cuts to Medicaid and education.
where until recent months natural resource production has provided a buffer
and fat surpluses are experiencing a sudden reversal of fortunes
as oil prices have declined.
I thought 2001 was really awful, said Scott D. Pattison, the executive
director of the National Association of State Budget Officers, referring to
the last big economic downturn. It is even worse now.
He added, This
fiscal year will be really bad, and what is unfortunate is that I cant
see how 2010 wont be bad too.
In keeping with
recent economic trends, the states with the worst problems are those where
housing booms morphed into a large-scale mortgage crisis over the last two
budget gap in Rhode Island represents over 11 percent of the states
entire general fund, in large part because of the high number of subprime
loans. The story is similar in Arizona, California, Florida and Nevada.
the crisis in the financial markets had immediate and widespread impact on
state budgets. States have lost revenues from capital gains taxes and bonuses
that have evaporated, and growing job losses have reduced state income taxes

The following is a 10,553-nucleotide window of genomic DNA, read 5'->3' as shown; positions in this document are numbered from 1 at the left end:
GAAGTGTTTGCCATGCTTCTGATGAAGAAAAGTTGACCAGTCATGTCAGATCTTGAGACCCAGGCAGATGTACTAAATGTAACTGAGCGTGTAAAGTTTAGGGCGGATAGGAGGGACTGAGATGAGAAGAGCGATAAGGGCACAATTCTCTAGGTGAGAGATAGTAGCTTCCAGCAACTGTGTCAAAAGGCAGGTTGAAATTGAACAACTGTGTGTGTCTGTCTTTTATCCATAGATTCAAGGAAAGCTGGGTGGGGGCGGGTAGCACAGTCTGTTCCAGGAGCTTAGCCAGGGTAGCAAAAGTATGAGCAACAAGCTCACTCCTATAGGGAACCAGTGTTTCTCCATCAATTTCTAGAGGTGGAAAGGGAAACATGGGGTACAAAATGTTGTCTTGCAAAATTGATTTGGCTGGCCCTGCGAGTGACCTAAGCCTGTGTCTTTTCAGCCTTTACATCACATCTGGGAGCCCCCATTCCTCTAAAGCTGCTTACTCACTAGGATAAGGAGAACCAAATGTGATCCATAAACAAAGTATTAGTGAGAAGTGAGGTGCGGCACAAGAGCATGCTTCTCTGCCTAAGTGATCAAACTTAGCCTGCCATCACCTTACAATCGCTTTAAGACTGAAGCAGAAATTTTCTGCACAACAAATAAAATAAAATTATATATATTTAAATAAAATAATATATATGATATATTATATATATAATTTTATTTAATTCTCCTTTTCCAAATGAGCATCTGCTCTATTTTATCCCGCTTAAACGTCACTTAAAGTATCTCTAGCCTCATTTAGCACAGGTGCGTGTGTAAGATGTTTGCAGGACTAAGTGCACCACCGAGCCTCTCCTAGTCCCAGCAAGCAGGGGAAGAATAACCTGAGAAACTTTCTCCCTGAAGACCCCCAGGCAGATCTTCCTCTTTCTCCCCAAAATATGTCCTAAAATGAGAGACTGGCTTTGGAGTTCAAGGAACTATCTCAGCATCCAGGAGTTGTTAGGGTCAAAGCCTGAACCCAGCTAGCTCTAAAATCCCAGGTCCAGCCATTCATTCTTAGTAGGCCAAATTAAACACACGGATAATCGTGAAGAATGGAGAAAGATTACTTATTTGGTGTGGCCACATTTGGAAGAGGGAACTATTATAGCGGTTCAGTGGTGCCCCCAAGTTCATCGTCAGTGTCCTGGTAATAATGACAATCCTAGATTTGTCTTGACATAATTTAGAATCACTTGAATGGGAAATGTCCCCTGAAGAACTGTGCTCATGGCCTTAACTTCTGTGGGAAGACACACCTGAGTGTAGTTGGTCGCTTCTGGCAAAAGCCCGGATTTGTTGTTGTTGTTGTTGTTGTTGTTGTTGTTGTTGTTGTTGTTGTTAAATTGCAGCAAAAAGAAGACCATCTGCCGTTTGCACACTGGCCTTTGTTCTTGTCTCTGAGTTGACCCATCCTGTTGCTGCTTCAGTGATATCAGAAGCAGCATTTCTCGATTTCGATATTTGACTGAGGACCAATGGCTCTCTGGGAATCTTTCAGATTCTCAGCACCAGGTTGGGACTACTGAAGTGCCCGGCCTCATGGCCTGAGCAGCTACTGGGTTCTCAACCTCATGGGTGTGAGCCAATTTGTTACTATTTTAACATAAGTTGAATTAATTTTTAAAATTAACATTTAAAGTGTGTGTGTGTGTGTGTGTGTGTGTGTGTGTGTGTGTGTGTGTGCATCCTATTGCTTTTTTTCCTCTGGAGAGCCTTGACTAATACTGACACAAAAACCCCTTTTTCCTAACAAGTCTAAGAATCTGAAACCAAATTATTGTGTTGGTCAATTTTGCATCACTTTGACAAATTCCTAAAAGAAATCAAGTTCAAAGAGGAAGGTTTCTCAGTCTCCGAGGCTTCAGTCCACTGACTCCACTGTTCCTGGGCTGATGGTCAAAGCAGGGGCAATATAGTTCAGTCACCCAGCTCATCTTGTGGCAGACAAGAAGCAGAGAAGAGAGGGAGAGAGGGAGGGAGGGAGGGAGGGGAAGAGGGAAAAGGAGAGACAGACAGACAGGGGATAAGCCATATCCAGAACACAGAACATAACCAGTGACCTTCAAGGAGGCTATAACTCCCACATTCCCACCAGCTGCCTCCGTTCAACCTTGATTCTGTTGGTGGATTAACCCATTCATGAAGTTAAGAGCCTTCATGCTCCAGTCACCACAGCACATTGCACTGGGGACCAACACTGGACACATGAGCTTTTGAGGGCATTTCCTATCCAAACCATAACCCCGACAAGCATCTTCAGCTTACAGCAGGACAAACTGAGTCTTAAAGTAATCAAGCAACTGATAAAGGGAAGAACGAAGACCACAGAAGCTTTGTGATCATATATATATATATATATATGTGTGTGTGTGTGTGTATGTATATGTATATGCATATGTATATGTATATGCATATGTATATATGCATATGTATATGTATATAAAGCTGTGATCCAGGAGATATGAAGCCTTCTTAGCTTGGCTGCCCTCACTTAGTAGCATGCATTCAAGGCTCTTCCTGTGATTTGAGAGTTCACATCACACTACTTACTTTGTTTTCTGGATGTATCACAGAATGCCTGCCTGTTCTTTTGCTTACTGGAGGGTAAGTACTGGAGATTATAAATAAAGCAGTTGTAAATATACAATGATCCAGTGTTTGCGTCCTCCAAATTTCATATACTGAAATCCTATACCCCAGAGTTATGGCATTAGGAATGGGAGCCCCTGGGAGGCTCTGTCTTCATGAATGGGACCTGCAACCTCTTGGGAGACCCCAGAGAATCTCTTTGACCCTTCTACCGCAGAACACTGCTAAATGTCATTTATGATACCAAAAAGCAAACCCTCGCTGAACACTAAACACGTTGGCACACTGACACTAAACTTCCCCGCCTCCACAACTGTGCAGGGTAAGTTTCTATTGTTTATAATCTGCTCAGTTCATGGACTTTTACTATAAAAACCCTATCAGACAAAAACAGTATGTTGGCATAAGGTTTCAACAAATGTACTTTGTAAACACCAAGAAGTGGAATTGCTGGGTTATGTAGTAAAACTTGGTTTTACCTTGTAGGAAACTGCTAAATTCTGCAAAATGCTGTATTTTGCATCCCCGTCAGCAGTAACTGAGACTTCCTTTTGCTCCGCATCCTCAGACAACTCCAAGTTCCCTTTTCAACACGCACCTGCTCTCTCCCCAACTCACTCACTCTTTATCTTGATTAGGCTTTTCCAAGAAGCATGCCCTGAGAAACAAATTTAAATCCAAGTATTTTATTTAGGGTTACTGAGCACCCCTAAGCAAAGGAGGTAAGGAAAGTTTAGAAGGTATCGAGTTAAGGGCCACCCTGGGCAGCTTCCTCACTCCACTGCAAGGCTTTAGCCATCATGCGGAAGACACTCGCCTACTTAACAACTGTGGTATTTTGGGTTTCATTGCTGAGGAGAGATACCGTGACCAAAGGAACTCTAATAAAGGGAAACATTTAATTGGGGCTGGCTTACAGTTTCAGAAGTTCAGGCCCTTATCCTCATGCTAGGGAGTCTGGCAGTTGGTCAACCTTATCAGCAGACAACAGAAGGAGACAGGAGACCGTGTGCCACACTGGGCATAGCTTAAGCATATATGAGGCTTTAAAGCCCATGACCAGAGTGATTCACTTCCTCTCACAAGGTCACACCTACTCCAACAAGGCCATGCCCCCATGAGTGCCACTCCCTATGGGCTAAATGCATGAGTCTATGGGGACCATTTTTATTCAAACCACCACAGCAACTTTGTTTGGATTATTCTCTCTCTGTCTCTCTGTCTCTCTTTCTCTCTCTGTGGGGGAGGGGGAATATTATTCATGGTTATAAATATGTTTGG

while draining unemployment funds.
are seeing is when fewer people are working there is less income tax and less
spending, said Keith Dailey, a spokesman for Gov. Ted Strickland of
Ohio, a Democrat.
also stopped shopping, which has hurt states that are heavily reliant on sales
taxes, like Florida and Arizona. States that rely on tourism, like Nevada
and Hawaii, have also been hurt by less consumer spending.
national credit crunch makes it harder for businesses to get loans, which
trickles back into losses to states. When California was temporarily unable
to gain access to the credit markets in the days leading up to the federal
bailout package, state budget directors across the country noted the moment
brief inability to pay bills because it could not get credit California,
like many states, regularly borrows money when it is short of cash in anticipation
of revenue flowing in later has since been largely interpreted as an
outgrowth of the much larger national and international credit crisis. Still,
some budget experts said the problem could be a harbinger: cities and counties
with poor credit ratings could be cut off in the coming year, and there could
be higher costs for issuing bonds.
fact that this was an issue at all is a big concern for every state,
Mr. Pattison said. Long-term bonds may be at risk. And I think states
are going to have to accept that cost of debt is going to be higher.
Fewer than a
dozen states have remained in the black this fiscal year, according to the
Center on Budget and Policy Priorities, a liberal-leaning economic research
group in Washington that tracks state budgets, and they are largely those